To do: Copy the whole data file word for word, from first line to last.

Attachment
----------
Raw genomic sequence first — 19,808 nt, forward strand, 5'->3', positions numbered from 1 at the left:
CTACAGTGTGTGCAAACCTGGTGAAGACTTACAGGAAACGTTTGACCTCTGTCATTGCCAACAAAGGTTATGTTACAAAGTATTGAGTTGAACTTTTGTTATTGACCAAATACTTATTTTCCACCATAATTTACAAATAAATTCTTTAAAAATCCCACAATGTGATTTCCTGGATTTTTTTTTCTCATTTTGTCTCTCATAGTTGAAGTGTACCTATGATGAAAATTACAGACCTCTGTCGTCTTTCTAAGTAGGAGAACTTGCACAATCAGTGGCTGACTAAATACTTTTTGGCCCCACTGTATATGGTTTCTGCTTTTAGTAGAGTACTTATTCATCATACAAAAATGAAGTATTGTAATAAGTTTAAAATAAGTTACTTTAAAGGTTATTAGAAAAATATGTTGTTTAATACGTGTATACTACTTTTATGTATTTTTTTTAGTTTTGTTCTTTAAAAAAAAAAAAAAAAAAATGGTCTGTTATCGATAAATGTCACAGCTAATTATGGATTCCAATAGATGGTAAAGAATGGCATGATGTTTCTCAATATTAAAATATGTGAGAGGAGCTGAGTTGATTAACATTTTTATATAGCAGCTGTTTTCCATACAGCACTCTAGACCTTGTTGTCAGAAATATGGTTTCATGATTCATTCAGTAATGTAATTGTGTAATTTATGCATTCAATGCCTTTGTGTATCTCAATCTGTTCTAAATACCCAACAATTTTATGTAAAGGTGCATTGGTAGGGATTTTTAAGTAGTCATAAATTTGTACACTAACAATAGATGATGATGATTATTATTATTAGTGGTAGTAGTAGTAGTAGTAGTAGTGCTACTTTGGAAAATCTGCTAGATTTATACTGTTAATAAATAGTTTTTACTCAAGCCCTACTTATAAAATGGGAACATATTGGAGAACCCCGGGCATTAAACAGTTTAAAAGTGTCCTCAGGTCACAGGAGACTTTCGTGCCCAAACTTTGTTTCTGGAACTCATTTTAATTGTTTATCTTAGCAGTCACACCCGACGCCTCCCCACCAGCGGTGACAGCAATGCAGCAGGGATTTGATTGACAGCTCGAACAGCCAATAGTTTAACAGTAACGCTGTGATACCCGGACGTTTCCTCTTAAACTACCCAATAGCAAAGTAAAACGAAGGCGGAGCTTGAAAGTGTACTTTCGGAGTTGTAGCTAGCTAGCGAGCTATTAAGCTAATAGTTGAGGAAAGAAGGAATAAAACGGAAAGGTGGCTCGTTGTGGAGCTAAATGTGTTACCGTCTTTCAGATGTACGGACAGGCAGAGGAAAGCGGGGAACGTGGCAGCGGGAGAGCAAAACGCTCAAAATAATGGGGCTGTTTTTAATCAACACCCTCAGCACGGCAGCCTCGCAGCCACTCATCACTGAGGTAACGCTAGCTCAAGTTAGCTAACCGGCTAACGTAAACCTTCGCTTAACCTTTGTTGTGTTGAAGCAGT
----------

Raw genomic sequence first — 19,808 nt, forward strand, 5'->3', positions numbered from 1 at the left:
CTACAGTGTGTGCAAACCTGGTGAAGACTTACAGGAAACGTTTGACCTCTGTCATTGCCAACAAAGGTTATGTTACAAAGTATTGAGTTGAACTTTTGTTATTGACCAAATACTTATTTTCCACCATAATTTACAAATAAATTCTTTAAAAATCCCACAATGTGATTTCCTGGATTTTTTTTTCTCATTTTGTCTCTCATAGTTGAAGTGTACCTATGATGAAAATTACAGACCTCTGTCGTCTTTCTAAGTAGGAGAACTTGCACAATCAGTGGCTGACTAAATACTTTTTGGCCCCACTGTATATGGTTTCTGCTTTTAGTAGAGTACTTATTCATCATACAAAAATGAAGTATTGTAATAAGTTTAAAATAAGTTACTTTAAAGGTTATTAGAAAAATATGTTGTTTAATACGTGTATACTACTTTTATGTATTTTTTTTAGTTTTGTTCTTTAAAAAAAAAAAAAAAAAAATGGTCTGTTATCGATAAATGTCACAGCTAATTATGGATTCCAATAGATGGTAAAGAATGGCATGATGTTTCTCAATATTAAAATATGTGAGAGGAGCTGAGTTGATTAACATTTTTATATAGCAGCTGTTTTCCATACAGCACTCTAGACCTTGTTGTCAGAAATATGGTTTCATGATTCATTCAGTAATGTAATTGTGTAATTTATGCATTCAATGCCTTTGTGTATCTCAATCTGTTCTAAATACCCAACAATTTTATGTAAAGGTGCATTGGTAGGGATTTTTAAGTAGTCATAAATTTGTACACTAACAATAGATGATGATGATTATTATTATTAGTGGTAGTAGTAGTAGTAGTAGTAGTGCTACTTTGGAAAATCTGCTAGATTTATACTGTTAATAAATAGTTTTTACTCAAGCCCTACTTATAAAATGGGAACATATTGGAGAACCCCGGGCATTAAACAGTTTAAAAGTGTCCTCAGGTCACAGGAGACTTTCGTGCCCAAACTTTGTTTCTGGAACTCATTTTAATTGTTTATCTTAGCAGTCACACCCGACGCCTCCCCACCAGCGGTGACAGCAATGCAGCAGGGATTTGATTGACAGCTCGAACAGCCAATAGTTTAACAGTAACGCTGTGATACCCGGACGTTTCCTCTTAAACTACCCAATAGCAAAGTAAAACGAAGGCGGAGCTTGAAAGTGTACTTTCGGAGTTGTAGCTAGCTAGCGAGCTATTAAGCTAATAGTTGAGGAAAGAAGGAATAAAACGGAAAGGTGGCTCGTTGTGGAGCTAAATGTGTTACCGTCTTTCAGATGTACGGACAGGCAGAGGAAAGCGGGGAACGTGGCAGCGGGAGAGCAAAACGCTCAAAATAATGGGGCTGTTTTTAATCAACACCCTCAGCACGGCAGCCTCGCAGCCACTCATCACTGAGGTAACGCTAGCTCAAGTTAGCTAACCGGCTAACGTAAACCTTCGCTTAACCTTTGTTGTGTTGAAGCAGT